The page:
I was just about to stand up and tell the girls I’d return later when an adult was home when a new Lexus turned the corner and began its slow progress toward the house. When it pulled into the driveway, I immediately recognized the person inside as Allen’s mother, Catherine.
I cringed. This was their grandmother? My father had been married to Catherine when he’d had an affair with my mom. I didn’t know her well, but I’d always felt that I was a reminder of that transgression, especially since my mother’s pregnancy was the excuse Dad had supposedly given for the divorce. Well, that divorce, since he later married and divorced my mom, too.
I waited in silence as the knots in my stomach began to re-tighten.
Catherine started up the porch and took one look at me and sighed. “Nice to see you, Lance,” she said, but her body language made it abundantly clear she felt the opposite.
“Girls, I see you met your Uncle Allen’s brother, Lance. Lance, what brings you to this part of the world?”
I smiled at my three little guards, whose eyes had grown to the size of saucers at the confirmation of my identity. They didn’t seem too pleased to learn I wasn’t a burglar they could have hauled off to the slammer.
When I returned my gaze to Catherine, I simply shrugged. “I’ve come to see Allen.”
Catherine looked at me for several long moments before her attention shifted to her granddaughters. “Girls, aren’t you supposed to be raking and bagging leaves? If we get more rain, you know it’s going to be too soggy to do it. Your uncles both said it was your number-one priority this week.”
The girls nodded and stood to go. The quietest one waited until her sisters had left the porch before she came over, and whispered, “I’m glad you didn’t have to get arrested.”
I winked at her, then lowered my head so as not to laugh at the seriousness of her expression.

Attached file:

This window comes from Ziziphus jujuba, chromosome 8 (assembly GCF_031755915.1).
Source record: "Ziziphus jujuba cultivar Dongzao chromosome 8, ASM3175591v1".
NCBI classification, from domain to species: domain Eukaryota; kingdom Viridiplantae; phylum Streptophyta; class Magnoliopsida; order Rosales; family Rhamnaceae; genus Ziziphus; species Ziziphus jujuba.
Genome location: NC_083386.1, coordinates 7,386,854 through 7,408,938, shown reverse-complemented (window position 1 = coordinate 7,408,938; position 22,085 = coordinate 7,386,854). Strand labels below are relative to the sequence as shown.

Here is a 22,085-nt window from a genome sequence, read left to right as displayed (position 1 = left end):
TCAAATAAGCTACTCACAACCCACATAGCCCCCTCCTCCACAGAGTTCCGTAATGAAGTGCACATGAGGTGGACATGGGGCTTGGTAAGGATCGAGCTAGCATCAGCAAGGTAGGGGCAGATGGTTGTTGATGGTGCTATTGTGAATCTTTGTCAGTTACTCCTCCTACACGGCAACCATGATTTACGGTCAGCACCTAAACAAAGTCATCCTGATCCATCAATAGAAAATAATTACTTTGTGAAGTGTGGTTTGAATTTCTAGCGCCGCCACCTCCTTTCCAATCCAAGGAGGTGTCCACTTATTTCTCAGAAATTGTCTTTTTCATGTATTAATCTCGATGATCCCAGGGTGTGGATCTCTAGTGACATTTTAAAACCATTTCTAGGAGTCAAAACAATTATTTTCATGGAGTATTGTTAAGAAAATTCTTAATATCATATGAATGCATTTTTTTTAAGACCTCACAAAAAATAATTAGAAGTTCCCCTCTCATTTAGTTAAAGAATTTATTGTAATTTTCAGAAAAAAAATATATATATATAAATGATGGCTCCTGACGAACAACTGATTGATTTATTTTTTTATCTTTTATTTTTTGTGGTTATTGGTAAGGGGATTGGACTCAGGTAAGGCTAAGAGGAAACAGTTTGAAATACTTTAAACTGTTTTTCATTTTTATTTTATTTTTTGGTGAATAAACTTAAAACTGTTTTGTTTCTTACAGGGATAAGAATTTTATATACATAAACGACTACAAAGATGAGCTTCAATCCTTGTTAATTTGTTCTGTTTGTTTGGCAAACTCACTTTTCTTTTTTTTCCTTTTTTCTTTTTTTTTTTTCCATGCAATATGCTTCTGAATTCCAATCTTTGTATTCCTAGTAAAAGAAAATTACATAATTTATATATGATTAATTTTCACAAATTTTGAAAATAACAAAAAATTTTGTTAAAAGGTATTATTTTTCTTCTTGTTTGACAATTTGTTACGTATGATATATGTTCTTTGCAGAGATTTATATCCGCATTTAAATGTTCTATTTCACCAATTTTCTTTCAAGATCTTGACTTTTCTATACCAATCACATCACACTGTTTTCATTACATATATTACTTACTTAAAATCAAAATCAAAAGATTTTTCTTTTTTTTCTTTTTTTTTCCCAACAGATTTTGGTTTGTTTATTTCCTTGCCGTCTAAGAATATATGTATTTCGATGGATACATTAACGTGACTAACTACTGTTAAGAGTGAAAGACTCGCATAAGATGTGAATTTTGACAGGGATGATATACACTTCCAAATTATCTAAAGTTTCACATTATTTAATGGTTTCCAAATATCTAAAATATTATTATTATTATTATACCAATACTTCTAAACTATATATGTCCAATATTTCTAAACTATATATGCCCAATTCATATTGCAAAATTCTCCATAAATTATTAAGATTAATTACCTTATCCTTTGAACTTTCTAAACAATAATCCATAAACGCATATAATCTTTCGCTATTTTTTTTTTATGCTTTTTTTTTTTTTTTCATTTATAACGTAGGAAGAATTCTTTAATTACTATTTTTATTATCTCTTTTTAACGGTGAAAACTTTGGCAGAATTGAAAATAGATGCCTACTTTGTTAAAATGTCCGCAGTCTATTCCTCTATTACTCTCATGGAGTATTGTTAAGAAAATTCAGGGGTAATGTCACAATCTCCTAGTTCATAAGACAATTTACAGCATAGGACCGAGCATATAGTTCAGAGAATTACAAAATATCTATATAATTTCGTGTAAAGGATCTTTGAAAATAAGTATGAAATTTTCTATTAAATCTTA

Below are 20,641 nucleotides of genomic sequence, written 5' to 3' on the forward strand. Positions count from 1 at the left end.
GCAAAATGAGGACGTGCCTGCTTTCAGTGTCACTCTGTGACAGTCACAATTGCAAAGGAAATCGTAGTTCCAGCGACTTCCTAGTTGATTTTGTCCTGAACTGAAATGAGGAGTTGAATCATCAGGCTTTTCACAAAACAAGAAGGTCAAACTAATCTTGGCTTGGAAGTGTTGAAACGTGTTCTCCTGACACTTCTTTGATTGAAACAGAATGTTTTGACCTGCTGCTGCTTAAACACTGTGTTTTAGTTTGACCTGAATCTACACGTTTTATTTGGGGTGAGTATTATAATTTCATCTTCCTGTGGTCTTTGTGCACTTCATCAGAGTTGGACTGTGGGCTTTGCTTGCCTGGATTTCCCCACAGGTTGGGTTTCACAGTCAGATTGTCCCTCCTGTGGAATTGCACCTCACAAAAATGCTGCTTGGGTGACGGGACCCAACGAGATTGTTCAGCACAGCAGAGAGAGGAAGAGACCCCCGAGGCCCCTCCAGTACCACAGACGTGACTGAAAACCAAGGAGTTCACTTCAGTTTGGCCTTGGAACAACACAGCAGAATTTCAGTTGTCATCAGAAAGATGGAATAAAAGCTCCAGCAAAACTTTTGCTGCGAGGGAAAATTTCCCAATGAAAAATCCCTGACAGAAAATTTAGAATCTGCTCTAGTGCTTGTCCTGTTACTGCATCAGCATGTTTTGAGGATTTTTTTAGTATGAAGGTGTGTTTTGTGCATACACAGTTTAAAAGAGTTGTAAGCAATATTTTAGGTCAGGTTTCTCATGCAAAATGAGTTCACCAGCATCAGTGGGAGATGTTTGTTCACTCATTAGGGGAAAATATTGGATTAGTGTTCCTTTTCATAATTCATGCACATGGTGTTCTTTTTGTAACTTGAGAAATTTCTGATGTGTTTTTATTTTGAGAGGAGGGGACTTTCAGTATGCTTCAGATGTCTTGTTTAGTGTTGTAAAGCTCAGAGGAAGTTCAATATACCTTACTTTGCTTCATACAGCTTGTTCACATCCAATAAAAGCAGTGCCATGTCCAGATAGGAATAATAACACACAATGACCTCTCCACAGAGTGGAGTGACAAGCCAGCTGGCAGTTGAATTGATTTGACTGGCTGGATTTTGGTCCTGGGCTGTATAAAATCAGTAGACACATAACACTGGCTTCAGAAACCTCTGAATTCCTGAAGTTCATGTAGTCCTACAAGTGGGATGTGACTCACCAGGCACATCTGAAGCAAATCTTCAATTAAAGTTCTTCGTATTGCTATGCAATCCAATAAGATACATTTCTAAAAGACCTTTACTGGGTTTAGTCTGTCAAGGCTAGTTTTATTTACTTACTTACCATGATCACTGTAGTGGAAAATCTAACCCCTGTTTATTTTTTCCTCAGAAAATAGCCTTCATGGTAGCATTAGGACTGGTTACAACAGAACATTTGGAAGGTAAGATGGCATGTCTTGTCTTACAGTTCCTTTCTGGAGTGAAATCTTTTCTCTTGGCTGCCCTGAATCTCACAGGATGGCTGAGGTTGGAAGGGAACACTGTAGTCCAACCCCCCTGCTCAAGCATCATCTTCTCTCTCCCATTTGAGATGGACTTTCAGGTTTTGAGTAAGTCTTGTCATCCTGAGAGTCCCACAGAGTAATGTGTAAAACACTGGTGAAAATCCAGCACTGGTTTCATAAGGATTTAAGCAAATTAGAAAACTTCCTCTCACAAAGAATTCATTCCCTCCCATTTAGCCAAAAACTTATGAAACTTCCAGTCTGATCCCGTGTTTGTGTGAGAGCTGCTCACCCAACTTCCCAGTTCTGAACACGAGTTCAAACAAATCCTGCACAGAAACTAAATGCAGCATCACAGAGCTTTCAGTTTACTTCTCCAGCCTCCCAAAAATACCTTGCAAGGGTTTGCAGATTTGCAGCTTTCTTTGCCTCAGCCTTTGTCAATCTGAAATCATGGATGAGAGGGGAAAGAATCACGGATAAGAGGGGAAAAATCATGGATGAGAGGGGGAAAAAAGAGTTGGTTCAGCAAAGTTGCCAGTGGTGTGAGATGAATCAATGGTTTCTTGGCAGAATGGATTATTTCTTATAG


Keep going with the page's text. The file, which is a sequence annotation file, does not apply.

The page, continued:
She quickly scurried off the porch and followed her sisters around the side of the house.
As soon as the girls were out of earshot, Catherine came over and sat in the glider facing the swing.
“Why are you really here?” she asked, sounding wary.
I cleared my throat, hoping to wet my mouth after it had gone dry in anticipation of the conflict I fully expected to happen.
“I’d, um… I’d rather discuss that with Allen.”
“Allen isn’t home and won’t be back until the weekend. He and Gib are attending a medical conference in Atlanta.”
All the courage I’d mustered up whooshed out of me like a deflating balloon. I hadn’t just swallowed my pride; I’d choked on it. What the hell would I do now? Dad had kicked me out of the house, suspended my credit cards, and even blocked the savings account I’d been shoveling money into from odd jobs over the years. I had no cash left after spending my last few dollars to get here.
“Is there a hostel or somewhere cheap I can stay until he gets back?” I asked.
Catherine looked at me funny. “Why somewhere cheap?” she asked.
“I’ve got fifty dollars, and I’d still like to be able to eat,” I burst out. “Fuck, forget it.” Maybe I could find a shelter or something. Did those even exist in the backwoods of nowhere, Tennessee?
I stood and was about to walk past the woman when her hand shot out and grabbed mine.
“Lance, did your father kick you out?” she asked. The sudden softness in her voice, either out of genuine concern or just feeling sorry for me, nearly did me in.
I’d held it together since I’d left. Of all the people in the world to break down in front of, I’d have preferred it not to be the very person who likely hated me the most, not that I had any control over the reason–my very existence.
“I’m, um… I’m just going to go,” I said as I wiped away tears with my sleeve.